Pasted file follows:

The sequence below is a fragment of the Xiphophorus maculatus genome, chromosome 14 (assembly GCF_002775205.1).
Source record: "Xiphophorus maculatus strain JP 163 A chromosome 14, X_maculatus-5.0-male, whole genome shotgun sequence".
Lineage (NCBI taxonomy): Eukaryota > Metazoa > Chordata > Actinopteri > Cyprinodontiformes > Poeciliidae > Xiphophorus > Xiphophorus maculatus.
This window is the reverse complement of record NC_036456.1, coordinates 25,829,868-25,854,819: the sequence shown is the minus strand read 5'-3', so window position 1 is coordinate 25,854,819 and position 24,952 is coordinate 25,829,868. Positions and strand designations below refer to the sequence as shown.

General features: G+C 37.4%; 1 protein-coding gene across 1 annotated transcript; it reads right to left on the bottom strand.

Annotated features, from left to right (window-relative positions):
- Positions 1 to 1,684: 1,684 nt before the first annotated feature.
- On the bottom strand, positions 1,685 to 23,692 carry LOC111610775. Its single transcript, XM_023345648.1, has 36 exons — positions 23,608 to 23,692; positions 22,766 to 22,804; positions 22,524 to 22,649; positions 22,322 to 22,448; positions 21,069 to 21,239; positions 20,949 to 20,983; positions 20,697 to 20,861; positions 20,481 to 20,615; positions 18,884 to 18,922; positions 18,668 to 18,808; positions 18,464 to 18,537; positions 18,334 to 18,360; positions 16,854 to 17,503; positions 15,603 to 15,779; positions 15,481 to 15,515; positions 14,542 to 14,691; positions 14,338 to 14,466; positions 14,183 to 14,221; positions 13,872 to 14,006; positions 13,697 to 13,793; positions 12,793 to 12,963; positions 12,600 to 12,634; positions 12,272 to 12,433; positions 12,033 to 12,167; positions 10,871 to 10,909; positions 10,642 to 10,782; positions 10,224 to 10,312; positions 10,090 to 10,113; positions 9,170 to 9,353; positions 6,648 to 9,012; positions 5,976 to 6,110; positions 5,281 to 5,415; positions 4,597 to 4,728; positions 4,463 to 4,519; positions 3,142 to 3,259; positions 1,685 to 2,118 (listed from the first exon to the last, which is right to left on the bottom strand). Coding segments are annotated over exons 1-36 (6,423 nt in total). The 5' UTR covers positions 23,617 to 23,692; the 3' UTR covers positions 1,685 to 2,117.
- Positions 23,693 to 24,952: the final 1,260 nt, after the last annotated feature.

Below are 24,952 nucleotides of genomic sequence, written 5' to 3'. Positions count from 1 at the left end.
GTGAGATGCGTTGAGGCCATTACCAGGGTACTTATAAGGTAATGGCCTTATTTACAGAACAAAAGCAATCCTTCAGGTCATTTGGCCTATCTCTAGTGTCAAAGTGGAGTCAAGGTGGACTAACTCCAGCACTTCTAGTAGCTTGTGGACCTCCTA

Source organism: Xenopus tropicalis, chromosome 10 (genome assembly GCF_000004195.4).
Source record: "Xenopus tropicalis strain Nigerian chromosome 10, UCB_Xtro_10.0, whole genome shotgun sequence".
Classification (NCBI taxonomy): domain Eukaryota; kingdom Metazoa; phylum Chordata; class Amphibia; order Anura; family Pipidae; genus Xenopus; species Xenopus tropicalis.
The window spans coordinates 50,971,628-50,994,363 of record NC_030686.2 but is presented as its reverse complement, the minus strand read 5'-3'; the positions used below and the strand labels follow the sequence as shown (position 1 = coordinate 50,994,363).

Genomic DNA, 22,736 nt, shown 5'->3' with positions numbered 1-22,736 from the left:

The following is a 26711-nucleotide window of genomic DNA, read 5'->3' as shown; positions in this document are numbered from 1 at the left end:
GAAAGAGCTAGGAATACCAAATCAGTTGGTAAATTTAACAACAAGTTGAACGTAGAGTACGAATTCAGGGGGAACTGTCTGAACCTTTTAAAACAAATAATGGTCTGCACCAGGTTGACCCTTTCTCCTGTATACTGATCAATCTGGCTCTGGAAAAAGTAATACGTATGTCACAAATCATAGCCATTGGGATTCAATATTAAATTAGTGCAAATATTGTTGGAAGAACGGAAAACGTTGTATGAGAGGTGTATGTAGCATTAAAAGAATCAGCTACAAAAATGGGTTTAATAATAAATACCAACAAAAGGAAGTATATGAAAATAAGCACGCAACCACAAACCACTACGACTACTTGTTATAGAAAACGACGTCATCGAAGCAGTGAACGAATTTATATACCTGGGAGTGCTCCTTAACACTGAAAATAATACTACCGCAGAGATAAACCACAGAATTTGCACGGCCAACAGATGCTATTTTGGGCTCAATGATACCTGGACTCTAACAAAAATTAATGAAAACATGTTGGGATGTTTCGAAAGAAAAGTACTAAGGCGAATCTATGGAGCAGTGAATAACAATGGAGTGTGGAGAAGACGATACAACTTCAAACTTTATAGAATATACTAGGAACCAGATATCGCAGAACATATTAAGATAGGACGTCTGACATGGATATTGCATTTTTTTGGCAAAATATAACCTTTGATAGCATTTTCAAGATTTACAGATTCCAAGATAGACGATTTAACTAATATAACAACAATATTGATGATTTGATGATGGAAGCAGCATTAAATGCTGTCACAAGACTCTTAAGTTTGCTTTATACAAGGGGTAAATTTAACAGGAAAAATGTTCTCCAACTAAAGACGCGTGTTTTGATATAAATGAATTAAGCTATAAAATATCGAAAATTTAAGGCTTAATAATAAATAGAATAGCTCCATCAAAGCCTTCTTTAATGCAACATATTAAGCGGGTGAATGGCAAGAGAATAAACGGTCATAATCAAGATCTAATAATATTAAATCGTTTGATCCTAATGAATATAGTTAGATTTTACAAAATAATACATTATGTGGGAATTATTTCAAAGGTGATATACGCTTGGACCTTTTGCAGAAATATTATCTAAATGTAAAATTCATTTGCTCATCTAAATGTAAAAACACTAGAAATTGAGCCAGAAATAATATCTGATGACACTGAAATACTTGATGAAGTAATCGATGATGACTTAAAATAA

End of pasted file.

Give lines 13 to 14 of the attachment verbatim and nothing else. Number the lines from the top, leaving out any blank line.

Source record: "Xenopus tropicalis strain Nigerian chromosome 10, UCB_Xtro_10.0, whole genome shotgun sequence".
Classification (NCBI taxonomy): domain Eukaryota; kingdom Metazoa; phylum Chordata; class Amphibia; order Anura; family Pipidae; genus Xenopus; species Xenopus tropicalis.